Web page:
ATC and the Dutch Tool Chest


After the thrill of those first shavings from the Veritas block plane I wondered what else I was missing out on in the hand tool world.  Still somewhat new to the craft, I was more bent on working with wood than doing in depth Internet R&D.  I have been involved with hobbies where more time was spent researching than participating (which sometimes is part of the fun), but I was determined to avoid this trap with woodworking.  If there was available time, it was to be spent making in the shop.

Regardless, I began to look into basic hand tools.  It did not take long for the Anarchist’s Tool Chest by Christopher Schwarz to surface.  A book (and accompanying video) about the essential hand tools needed in a wood shop was exactly what I was looking for.

Much has been written about the ATC in the woodworking community.  For someone new to hand tool woodworking, it has been an invaluable resource for guiding and prioritizing tool selection. The title clearly suggests a message beyond the tools – and it does challenge the disposable approach to consumer goods, the importance of creating and making, and supporting the individual efforts of those who create quality goods and services with meaningful purpose.


So I began obtaining and incorporating hand tools into my woodworking projects. As my collection of hand tools grew, I stored them in a bright red Snap On toolbox.  Not the most ideal or convenient home for the tools, it did keep them protected and relatively dust free.  Although a fan of the ATC book in general, I was not particularly keen on the English tool chest design for a couple reasons.  First, my shop is in a slightly oversized two-car garage – and I am adamant about parking two vehicles in it.  I did not want to take up floor space with a large box that needed head clearance for opening a lid.  Second, despite a clever layout using sliding trays, it seemed like you had to still shuffle things around a bit to get to the tools, and bend over in doing so.

Since my tools stay in the shop, I decided to build a hanging wall cabinet.  I didn’t have a proper bench, but I knew where it would be placed once I did – and there was a nice spot on the wall in close proximity.  As I researched a good cabinet design for current and future tools, I stumbled upon an opportunity to make an heirloom quality workbench (more on that later – hint: FORP).  So now I hand an opportunity to take my tools on the road – at least once.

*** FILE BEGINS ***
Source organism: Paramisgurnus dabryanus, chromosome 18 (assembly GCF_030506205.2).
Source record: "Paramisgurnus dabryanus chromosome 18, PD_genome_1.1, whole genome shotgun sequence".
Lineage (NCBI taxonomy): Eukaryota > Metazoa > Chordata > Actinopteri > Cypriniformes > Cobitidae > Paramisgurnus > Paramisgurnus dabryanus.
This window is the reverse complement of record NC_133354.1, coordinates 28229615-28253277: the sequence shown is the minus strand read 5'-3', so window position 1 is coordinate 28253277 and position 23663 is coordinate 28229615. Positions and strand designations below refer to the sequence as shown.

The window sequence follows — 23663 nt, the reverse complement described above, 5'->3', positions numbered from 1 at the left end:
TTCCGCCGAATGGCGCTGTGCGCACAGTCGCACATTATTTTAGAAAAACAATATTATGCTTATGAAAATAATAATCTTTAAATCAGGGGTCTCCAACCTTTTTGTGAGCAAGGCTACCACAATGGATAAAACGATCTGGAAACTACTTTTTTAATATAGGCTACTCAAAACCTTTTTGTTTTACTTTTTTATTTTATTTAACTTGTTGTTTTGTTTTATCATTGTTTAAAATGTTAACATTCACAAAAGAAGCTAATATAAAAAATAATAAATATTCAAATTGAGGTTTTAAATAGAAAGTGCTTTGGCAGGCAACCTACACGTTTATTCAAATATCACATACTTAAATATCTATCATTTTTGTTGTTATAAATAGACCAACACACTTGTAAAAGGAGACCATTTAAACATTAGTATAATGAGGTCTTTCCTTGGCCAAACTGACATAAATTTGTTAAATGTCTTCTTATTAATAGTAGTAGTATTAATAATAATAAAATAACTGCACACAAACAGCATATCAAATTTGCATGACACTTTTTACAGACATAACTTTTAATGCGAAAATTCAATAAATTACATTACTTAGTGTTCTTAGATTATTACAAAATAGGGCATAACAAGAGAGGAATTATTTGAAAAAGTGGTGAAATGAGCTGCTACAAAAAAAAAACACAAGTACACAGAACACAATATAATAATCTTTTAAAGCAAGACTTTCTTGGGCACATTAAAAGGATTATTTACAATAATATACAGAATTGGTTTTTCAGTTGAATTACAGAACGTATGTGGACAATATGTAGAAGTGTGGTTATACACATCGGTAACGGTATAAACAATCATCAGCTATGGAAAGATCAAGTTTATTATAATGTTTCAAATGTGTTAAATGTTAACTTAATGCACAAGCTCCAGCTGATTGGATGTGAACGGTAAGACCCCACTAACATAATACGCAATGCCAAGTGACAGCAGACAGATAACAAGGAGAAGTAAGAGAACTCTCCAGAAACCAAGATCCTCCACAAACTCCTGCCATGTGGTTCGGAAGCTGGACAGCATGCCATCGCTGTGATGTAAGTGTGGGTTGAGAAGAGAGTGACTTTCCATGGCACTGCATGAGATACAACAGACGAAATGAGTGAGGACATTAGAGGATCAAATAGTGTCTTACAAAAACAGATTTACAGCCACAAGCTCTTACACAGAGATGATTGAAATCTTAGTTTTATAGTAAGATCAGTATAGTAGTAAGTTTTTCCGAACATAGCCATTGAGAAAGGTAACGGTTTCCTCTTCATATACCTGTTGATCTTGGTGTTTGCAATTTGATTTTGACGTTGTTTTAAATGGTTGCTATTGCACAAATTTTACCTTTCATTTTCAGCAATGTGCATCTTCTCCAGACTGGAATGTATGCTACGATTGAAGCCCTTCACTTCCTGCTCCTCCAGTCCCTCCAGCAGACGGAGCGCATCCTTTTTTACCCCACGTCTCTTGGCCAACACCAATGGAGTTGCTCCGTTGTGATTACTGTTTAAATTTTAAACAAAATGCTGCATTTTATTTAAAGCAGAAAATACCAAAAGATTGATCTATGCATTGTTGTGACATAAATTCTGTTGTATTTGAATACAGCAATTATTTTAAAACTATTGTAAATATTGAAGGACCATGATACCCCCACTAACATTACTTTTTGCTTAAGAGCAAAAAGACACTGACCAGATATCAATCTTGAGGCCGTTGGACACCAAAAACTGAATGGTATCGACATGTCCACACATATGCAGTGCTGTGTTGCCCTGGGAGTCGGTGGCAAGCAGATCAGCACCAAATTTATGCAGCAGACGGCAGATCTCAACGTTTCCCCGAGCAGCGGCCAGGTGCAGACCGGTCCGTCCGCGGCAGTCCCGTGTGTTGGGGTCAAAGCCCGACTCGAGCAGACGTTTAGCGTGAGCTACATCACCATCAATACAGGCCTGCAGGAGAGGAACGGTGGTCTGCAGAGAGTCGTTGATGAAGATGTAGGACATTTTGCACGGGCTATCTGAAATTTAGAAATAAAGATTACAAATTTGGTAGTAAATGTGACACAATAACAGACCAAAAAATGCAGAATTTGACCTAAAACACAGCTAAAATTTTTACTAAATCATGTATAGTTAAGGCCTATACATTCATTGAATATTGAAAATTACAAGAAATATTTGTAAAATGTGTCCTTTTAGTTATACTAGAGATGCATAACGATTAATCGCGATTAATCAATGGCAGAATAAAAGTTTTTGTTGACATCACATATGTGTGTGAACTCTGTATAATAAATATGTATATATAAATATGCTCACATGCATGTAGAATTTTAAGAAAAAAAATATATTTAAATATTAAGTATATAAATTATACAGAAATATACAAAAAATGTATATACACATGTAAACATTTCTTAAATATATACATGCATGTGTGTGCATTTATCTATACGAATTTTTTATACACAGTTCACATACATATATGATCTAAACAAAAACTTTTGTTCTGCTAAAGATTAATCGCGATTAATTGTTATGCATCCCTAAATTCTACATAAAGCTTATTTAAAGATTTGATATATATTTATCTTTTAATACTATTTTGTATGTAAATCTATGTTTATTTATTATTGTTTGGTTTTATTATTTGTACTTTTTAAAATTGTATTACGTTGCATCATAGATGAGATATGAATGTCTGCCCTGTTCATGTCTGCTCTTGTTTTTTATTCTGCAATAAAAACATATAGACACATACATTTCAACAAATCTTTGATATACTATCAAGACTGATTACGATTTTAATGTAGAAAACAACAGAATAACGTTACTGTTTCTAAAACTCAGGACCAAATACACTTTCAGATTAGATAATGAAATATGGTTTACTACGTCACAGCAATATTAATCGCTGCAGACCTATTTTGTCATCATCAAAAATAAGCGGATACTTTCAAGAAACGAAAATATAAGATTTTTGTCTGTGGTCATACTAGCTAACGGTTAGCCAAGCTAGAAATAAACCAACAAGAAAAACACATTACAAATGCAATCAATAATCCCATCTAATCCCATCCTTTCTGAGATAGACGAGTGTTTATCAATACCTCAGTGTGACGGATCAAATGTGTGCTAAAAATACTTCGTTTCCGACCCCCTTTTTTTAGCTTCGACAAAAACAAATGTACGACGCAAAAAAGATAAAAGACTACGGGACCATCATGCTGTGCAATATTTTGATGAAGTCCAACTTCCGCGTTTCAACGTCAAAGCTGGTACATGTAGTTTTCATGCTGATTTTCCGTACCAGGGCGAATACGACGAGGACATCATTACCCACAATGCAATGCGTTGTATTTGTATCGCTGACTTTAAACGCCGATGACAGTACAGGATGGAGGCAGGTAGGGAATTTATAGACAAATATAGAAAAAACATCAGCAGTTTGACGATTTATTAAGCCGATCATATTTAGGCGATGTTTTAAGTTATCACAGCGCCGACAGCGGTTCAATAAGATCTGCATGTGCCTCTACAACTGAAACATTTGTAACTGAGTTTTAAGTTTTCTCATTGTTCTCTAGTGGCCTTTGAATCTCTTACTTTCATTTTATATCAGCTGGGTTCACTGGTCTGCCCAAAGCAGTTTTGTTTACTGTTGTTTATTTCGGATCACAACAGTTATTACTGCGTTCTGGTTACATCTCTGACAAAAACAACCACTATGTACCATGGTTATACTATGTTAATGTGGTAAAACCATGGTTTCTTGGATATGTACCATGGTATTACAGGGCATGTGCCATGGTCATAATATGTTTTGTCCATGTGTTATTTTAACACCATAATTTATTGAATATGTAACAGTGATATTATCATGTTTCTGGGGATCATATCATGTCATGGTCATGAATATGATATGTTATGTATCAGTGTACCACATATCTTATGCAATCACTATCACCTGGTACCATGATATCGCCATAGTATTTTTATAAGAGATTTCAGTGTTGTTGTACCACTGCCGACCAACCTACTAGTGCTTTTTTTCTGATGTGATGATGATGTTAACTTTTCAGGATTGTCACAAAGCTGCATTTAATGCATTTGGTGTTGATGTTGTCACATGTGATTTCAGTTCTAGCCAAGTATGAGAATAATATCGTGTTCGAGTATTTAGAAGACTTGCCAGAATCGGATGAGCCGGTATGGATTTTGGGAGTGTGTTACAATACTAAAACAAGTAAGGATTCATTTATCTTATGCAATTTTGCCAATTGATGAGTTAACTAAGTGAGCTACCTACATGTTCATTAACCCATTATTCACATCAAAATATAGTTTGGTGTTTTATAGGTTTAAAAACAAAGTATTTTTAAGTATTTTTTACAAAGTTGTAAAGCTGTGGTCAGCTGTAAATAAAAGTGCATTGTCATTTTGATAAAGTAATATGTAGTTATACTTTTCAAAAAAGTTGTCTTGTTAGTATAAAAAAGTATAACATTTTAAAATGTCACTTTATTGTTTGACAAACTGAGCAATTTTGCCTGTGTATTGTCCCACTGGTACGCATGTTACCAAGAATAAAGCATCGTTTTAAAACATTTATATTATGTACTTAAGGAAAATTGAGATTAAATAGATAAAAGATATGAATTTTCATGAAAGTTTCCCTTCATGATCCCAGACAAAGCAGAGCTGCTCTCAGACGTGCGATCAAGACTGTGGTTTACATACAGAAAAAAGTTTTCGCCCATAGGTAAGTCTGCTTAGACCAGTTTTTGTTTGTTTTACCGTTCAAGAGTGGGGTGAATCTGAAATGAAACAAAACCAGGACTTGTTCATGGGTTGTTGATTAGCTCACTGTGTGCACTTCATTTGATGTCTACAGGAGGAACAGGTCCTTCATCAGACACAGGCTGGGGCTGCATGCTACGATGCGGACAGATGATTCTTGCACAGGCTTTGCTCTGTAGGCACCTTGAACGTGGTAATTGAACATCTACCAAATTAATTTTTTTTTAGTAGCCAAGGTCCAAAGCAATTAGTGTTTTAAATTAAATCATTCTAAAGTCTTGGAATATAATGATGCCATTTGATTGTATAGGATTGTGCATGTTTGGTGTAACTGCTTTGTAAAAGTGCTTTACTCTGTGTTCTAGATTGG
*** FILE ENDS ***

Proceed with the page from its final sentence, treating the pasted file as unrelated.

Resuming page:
Around this time Chris posted a series of blog posts and videos about a tool chest of Dutch origin.  To my eye, this chest had a series of advantages over the English counterpart: a more compact footprint, easy to stack on a rolling chest, and possibly even wall mountable via French cleat.  The tools were logically positioned inside, all accessible without moving or sliding anything out of the way.  If elevated off the floor, the tools could be retrieved without the need to stoop or bend over.  And unlike a wall cabinet, it was portable.


I read on the Lost Art Press blog that Chris would have his Dutchman on display at the Lie Nielsen event at Popular Woodworking’s headquarters in Cincinnati.  I live just north of the city, and had never been to LN event, so I thought I would take the opportunity to check both out.   After seeing it in person, I knew that the Dutch chest was the right choice for my shop. Chris kindly e-mailed the SketchUp drawing, but insisted the only key dimension was the 30-degree lid angle.  The rest was open for interpretation.

So I set about the construction, using pine for the case and white oak for the tills and accoutrements.  To the sides I dovetailed the base, screwed the tongue and groove back, and Miller Doweled the front panel.  Lee Valley strap hinges were used to attach the breadboard top, and black General Finishes milk paint was the final touch.

For the tool layout I stuck with a basic format, using a tool holder along the back for handled tools (mostly 1/2″ holes on 1 1/4″ center), and an open area for the planes in front. I did incorporate a couple of my own design and functional elements:

  •  A stepped till for the backsaws.  This made a nice transition from the plane floor to the tool rack, and allowed slightly better access to the saws:


  • A little till to keep small try and combination squares in the front right:


  • A space for a coping saw behind the panel saws mounted under the lid.  A wooden hook holds the saw in place when the lid is closed:


I currently keep the chest on a plywood cabinet on casters, but will ultimately make a small chest with similar design features found on the Dutch.   It is a pure joy to work out of this chest!